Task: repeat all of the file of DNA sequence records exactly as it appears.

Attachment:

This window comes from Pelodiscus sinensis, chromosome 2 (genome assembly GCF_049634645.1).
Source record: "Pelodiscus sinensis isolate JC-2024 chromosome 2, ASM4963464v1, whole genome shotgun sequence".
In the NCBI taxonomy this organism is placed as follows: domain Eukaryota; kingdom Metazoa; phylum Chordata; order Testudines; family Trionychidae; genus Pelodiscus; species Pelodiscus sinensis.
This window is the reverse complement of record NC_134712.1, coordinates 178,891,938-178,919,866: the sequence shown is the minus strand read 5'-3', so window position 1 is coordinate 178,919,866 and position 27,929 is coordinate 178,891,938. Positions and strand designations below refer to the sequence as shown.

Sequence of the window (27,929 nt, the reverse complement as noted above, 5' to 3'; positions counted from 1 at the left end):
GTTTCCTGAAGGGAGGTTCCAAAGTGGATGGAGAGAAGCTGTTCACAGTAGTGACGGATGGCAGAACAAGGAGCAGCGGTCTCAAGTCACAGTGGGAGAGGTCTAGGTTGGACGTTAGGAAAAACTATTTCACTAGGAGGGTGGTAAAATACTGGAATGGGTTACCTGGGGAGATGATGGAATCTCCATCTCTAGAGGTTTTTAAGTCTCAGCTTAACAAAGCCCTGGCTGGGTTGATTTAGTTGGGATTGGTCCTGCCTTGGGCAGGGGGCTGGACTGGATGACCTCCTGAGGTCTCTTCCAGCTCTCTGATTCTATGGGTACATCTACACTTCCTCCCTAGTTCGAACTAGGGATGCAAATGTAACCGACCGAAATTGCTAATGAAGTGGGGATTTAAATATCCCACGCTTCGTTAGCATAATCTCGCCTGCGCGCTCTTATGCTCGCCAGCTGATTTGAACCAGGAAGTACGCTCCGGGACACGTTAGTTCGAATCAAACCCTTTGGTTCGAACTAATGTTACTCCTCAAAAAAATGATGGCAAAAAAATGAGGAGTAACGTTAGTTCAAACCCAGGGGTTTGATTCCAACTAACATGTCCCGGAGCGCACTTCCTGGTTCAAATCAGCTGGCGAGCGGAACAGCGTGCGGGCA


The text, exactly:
This window comes from Pelodiscus sinensis, chromosome 2 (genome assembly GCF_049634645.1).
Source record: "Pelodiscus sinensis isolate JC-2024 chromosome 2, ASM4963464v1, whole genome shotgun sequence".
In the NCBI taxonomy this organism is placed as follows: domain Eukaryota; kingdom Metazoa; phylum Chordata; order Testudines; family Trionychidae; genus Pelodiscus; species Pelodiscus sinensis.
This window is the reverse complement of record NC_134712.1, coordinates 178,891,938-178,919,866: the sequence shown is the minus strand read 5'-3', so window position 1 is coordinate 178,919,866 and position 27,929 is coordinate 178,891,938. Positions and strand designations below refer to the sequence as shown.

Sequence of the window (27,929 nt, the reverse complement as noted above, 5' to 3'; positions counted from 1 at the left end):
GTTTCCTGAAGGGAGGTTCCAAAGTGGATGGAGAGAAGCTGTTCACAGTAGTGACGGATGGCAGAACAAGGAGCAGCGGTCTCAAGTCACAGTGGGAGAGGTCTAGGTTGGACGTTAGGAAAAACTATTTCACTAGGAGGGTGGTAAAATACTGGAATGGGTTACCTGGGGAGATGATGGAATCTCCATCTCTAGAGGTTTTTAAGTCTCAGCTTAACAAAGCCCTGGCTGGGTTGATTTAGTTGGGATTGGTCCTGCCTTGGGCAGGGGGCTGGACTGGATGACCTCCTGAGGTCTCTTCCAGCTCTCTGATTCTATGGGTACATCTACACTTCCTCCCTAGTTCGAACTAGGGATGCAAATGTAACCGACCGAAATTGCTAATGAAGTGGGGATTTAAATATCCCACGCTTCGTTAGCATAATCTCGCCTGCGCGCTCTTATGCTCGCCAGCTGATTTGAACCAGGAAGTACGCTCCGGGACACGTTAGTTCGAATCAAACCCTTTGGTTCGAACTAATGTTACTCCTCAAAAAAATGATGGCAAAAAAATGAGGAGTAACGTTAGTTCAAACCCAGGGGTTTGATTCCAACTAACATGTCCCGGAGCGCACTTCCTGGTTCAAATCAGCTGGCGAGCGGAACAGCGTGCGGGCA